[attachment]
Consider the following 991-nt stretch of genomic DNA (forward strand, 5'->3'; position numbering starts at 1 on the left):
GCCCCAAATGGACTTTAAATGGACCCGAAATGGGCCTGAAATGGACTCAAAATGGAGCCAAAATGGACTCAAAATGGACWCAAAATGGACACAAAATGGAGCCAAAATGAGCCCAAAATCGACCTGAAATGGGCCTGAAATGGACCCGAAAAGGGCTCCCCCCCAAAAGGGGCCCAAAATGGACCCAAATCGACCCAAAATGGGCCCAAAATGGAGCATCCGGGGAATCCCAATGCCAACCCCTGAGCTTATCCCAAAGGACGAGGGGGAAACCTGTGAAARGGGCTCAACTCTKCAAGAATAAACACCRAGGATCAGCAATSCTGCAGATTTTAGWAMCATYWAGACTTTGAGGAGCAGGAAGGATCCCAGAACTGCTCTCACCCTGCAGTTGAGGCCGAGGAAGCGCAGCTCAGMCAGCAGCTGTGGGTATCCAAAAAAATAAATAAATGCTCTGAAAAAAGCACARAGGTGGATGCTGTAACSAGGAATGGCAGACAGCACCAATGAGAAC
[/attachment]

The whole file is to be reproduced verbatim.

Consider the following 991-nt stretch of genomic DNA (forward strand, 5'->3'; position numbering starts at 1 on the left):
GCCCCAAATGGACTTTAAATGGACCCGAAATGGGCCTGAAATGGACTCAAAATGGAGCCAAAATGGACTCAAAATGGACWCAAAATGGACACAAAATGGAGCCAAAATGAGCCCAAAATCGACCTGAAATGGGCCTGAAATGGACCCGAAAAGGGCTCCCCCCCAAAAGGGGCCCAAAATGGACCCAAATCGACCCAAAATGGGCCCAAAATGGAGCATCCGGGGAATCCCAATGCCAACCCCTGAGCTTATCCCAAAGGACGAGGGGGAAACCTGTGAAARGGGCTCAACTCTKCAAGAATAAACACCRAGGATCAGCAATSCTGCAGATTTTAGWAMCATYWAGACTTTGAGGAGCAGGAAGGATCCCAGAACTGCTCTCACCCTGCAGTTGAGGCCGAGGAAGCGCAGCTCAGMCAGCAGCTGTGGGTATCCAAAAAAATAAATAAATGCTCTGAAAAAAGCACARAGGTGGATGCTGTAACSAGGAATGGCAGACAGCACCAATGAGAAC